The ‘Dark Web’ Isn’t Going Anywhere

In a courtroom drawing, defendant Ross Ulbricht listens to proceedings from the defense table in January.

In a courtroom drawing, defendant Ross Ulbricht listens to proceedings from the defense table in January. Elizabeth Wlliams/AP

The government may have won its case against Silk Road's Ross Ulbricht, but the hidden sites are getting bigger—and smarter.

The Wednesday conviction of Silk Road creator Ross Ulbricht on seven felony charges demonstrated at least one thing pretty clearly: U.S. law enforcement can not only find, but successfully prosecute online operators of the drug market who cloak their criminal dealings behind hidden web addresses—especially when those operators slip up by, say, talking about their drug deals in messages linked to a personal Gmail account.

Yet beyond sending a 30-year-old to prison, what does Ulbricht's conviction mean for the so-called "dark web," which continues to grow even after the government shut down both the original Silk Road and its immediate successor? That's far murkier, say experts on cybercrime and privacy issues.

In many ways, the largest shift came when federal agents arrested Ulbricht in October 2013 and accused him of being the mastermind of Silk Road, the $1.2 billion criminal enterprise that operated on the hidden Tor network and used Bitcoin as its currency. With Ulbricht in the headlines, the price of Bitcoin plummeted, and the closures of Silk Road and Silk Road 2.0 forced other major hubs of the dark web to add new levels of security to evade law enforcement.

Ulbricht's arrest and conviction was a victory for the feds, which had caught him "literally with his fingers on the keyboard" at a San Francisco library after a Department of Homeland Security agent had infiltrated Silk Road and posed as one of Ulbricht's employees.

Using his laptop, journal, chat logs, and the network's servers in Iceland and Pennsylvania, prosecutors unloaded a mountain of evidence against Ulbricht and identified him as the man behind the pseudonym, Dread Pirate Roberts. Ulbricht, they said, had even asked applicants to his "bitcoin startup" to use his eponymous Gmail address. A college friend testified that Ulbricht had confided to him that he created Silk Road, and the FBI traced $13.4 million in bitcoins back to Ulbricht's e-wallet, according to Wired. The jury took less than four hours to convict him.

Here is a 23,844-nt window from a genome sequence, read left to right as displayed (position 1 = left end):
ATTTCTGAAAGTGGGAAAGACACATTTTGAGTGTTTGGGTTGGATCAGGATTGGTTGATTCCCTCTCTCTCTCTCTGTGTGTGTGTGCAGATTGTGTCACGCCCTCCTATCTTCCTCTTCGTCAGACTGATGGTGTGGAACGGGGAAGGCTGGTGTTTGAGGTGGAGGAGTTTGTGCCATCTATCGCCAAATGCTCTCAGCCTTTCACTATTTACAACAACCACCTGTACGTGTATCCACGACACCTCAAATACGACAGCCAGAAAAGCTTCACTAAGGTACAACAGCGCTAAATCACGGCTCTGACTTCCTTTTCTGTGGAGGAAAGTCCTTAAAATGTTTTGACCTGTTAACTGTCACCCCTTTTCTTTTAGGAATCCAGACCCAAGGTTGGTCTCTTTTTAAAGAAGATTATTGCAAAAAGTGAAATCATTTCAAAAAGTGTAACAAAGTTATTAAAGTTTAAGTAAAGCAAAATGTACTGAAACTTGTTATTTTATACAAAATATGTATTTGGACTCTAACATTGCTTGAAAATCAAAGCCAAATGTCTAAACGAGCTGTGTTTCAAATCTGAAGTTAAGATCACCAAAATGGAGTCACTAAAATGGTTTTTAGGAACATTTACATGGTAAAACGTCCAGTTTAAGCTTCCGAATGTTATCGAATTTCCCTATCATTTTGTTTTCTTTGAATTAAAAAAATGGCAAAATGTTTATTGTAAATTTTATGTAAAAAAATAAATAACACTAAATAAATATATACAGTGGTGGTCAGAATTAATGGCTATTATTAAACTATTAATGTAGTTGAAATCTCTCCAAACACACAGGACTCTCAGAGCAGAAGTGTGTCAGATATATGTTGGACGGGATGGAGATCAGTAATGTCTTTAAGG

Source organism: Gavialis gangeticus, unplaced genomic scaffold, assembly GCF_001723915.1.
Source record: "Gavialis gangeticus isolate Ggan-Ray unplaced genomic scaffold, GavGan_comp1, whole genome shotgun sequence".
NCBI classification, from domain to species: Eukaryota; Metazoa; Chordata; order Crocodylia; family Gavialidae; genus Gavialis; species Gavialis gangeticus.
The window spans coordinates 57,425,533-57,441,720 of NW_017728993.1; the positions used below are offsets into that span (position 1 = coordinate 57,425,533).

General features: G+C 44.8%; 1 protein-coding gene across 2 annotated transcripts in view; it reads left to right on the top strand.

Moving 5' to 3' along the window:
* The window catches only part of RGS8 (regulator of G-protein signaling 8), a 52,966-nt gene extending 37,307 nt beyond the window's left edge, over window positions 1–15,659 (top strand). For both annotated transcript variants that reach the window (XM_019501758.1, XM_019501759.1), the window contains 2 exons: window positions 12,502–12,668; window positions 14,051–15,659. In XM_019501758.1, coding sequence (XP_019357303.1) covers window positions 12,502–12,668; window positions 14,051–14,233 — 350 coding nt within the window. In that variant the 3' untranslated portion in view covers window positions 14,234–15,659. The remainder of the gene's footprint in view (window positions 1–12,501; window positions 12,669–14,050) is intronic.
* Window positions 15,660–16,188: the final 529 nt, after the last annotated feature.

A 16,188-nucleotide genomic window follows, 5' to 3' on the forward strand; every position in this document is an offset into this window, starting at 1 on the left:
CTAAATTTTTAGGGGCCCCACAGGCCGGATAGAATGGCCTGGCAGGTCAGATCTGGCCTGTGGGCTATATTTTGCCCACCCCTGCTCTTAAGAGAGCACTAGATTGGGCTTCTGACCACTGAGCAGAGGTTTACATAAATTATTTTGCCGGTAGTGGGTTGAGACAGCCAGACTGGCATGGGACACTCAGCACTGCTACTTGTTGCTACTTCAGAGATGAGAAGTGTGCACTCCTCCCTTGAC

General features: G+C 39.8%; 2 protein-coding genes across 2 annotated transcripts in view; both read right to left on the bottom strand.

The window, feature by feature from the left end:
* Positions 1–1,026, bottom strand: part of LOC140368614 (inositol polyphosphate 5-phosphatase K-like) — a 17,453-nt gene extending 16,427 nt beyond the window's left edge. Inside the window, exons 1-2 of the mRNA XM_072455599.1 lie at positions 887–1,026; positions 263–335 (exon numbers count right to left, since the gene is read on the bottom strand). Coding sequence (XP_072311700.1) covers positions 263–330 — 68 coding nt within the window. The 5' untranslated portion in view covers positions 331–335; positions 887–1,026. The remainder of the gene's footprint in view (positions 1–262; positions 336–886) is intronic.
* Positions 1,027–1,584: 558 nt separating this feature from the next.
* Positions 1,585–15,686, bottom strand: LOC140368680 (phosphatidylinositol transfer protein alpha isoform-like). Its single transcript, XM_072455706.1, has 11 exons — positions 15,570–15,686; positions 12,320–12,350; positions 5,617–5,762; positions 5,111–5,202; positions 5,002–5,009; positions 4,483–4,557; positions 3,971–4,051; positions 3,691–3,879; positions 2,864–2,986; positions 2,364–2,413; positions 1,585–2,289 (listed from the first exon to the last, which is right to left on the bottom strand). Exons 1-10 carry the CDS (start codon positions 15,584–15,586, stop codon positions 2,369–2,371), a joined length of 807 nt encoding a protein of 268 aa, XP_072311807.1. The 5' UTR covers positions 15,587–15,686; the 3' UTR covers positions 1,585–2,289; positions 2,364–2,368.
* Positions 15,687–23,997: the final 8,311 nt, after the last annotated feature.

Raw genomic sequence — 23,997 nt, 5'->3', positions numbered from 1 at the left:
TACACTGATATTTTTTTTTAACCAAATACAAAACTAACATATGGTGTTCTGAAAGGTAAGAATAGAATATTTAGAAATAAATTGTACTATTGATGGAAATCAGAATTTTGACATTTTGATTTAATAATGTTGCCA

At the same time, however, the high-profile trial gave a lot of publicity to the dark web, and both the number of sites and the volume of people using them have increased since Silk Road was shuttered, notes The Dark Net author Jamie Bartlett, director of the Centre for the Analysis of Social Media at Demos. "I think it's a mixed bag for law enforcement," Bartlett said by phone on Thursday. "The long-term impact was the sites got smarter. They got more careful."

The cat-and-mouse game may shift as well. Newer dark sites (two major ones are Agora and Evolution) are likely to protect their servers by basing them in countries "hostile to U.S. law enforcement," said Nicholas Weaver of the International Computer Science Institute in Berkeley, California. "The markets will keep moving overseas, but law enforcement will keep going after the dealers," he said, referring to the people who actually ship and deliver the drugs sold online.

On another front—the Fourth Amendment concerns raised by the FBI's discovery of the Silk Road server—Ulbricht's case may set less of a precedent than Internet-freedom advocates originally feared. To the surprise of Weaver and other close observers of the trial, Ulbricht's defense team never fully challenged the government's seizure of the Silk Road server on constitutional grounds, because to have legal standing under the Fourth Amendment, he would first have had to state definitively that the server belonged to him—in other words, he would have had to admit to being the mastermind of Silk Road.

Yet as Weaver writes, such an admission would not have been as devastating as it sounds, because it would not have come in open court, with the jury present.

Such a declaration is not an admission of guilt: It can only be used by the prosecution if the defendant testifies. So as long as Ulbricht doesn’t testify, the jury never learns that Ulbricht admits to controlling the server.

The judge tossed Ulbricht's motion to suppress the government's evidence from the server, and he did not end up testifying in his own defense. While not denying his involvement with Silk Road, his lawyer, Joshua Dratel, had argued he was framed and that he was not the site's creator. Dratel said he'll appeal the conviction over judge's decision not to allow the presentation of certain evidence and witnesses, The Wall Street Journal reported.

In an interview Thursday, Weaver said the judgment against Ulbricht was sound even if the investigation was not. "It is fortunate for us that it looks like this case will have no legal precedent," he said.

For now, Ulbricht sits in jail, awaiting both his sentence and his appeal (and a second, related trial on murder-for-hire charges). The dark web that he helped to build and popularize goes on, with the FBI attempting to track increasingly sophisticated hidden drug, munitions, and hacking markets.

"How will law enforcement try to strategically undermine these sites?" Bartlett asked. The answer, he said, might lie in the same undercover methods of monitoring and infiltration the government has used to take down vast child pornography networks, as well as Silk Road. "It becomes a little more like good, old-fashioned policing," Bartlett said, "but in a new space."

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